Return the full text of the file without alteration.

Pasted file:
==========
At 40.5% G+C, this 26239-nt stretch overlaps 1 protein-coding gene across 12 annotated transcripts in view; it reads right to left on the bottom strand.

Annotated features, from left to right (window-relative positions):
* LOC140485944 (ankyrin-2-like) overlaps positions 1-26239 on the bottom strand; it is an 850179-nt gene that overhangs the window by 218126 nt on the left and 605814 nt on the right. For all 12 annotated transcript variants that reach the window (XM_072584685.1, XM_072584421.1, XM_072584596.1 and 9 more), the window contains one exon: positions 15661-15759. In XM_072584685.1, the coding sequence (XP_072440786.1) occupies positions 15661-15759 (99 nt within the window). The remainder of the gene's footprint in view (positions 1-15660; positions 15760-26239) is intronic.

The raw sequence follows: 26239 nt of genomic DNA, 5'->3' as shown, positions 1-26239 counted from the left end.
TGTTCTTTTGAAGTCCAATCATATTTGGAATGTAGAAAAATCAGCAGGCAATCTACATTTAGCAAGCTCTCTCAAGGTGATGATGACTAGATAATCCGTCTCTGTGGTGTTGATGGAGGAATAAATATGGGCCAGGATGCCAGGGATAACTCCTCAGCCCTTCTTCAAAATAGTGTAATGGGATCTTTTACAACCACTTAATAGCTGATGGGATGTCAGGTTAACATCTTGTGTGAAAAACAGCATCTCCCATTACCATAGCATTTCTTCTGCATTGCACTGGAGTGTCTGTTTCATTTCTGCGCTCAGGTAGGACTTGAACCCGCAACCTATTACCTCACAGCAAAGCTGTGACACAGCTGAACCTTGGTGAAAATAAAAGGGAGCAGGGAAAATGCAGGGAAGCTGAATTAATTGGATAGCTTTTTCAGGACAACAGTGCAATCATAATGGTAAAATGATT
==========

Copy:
At 40.5% G+C, this 26239-nt stretch overlaps 1 protein-coding gene across 12 annotated transcripts in view; it reads right to left on the bottom strand.

Annotated features, from left to right (window-relative positions):
* LOC140485944 (ankyrin-2-like) overlaps positions 1-26239 on the bottom strand; it is an 850179-nt gene that overhangs the window by 218126 nt on the left and 605814 nt on the right. For all 12 annotated transcript variants that reach the window (XM_072584685.1, XM_072584421.1, XM_072584596.1 and 9 more), the window contains one exon: positions 15661-15759. In XM_072584685.1, the coding sequence (XP_072440786.1) occupies positions 15661-15759 (99 nt within the window). The remainder of the gene's footprint in view (positions 1-15660; positions 15760-26239) is intronic.

The raw sequence follows: 26239 nt of genomic DNA, 5'->3' as shown, positions 1-26239 counted from the left end.
TGTTCTTTTGAAGTCCAATCATATTTGGAATGTAGAAAAATCAGCAGGCAATCTACATTTAGCAAGCTCTCTCAAGGTGATGATGACTAGATAATCCGTCTCTGTGGTGTTGATGGAGGAATAAATATGGGCCAGGATGCCAGGGATAACTCCTCAGCCCTTCTTCAAAATAGTGTAATGGGATCTTTTACAACCACTTAATAGCTGATGGGATGTCAGGTTAACATCTTGTGTGAAAAACAGCATCTCCCATTACCATAGCATTTCTTCTGCATTGCACTGGAGTGTCTGTTTCATTTCTGCGCTCAGGTAGGACTTGAACCCGCAACCTATTACCTCACAGCAAAGCTGTGACACAGCTGAACCTTGGTGAAAATAAAAGGGAGCAGGGAAAATGCAGGGAAGCTGAATTAATTGGATAGCTTTTTCAGGACAACAGTGCAATCATAATGGTAAAATGATT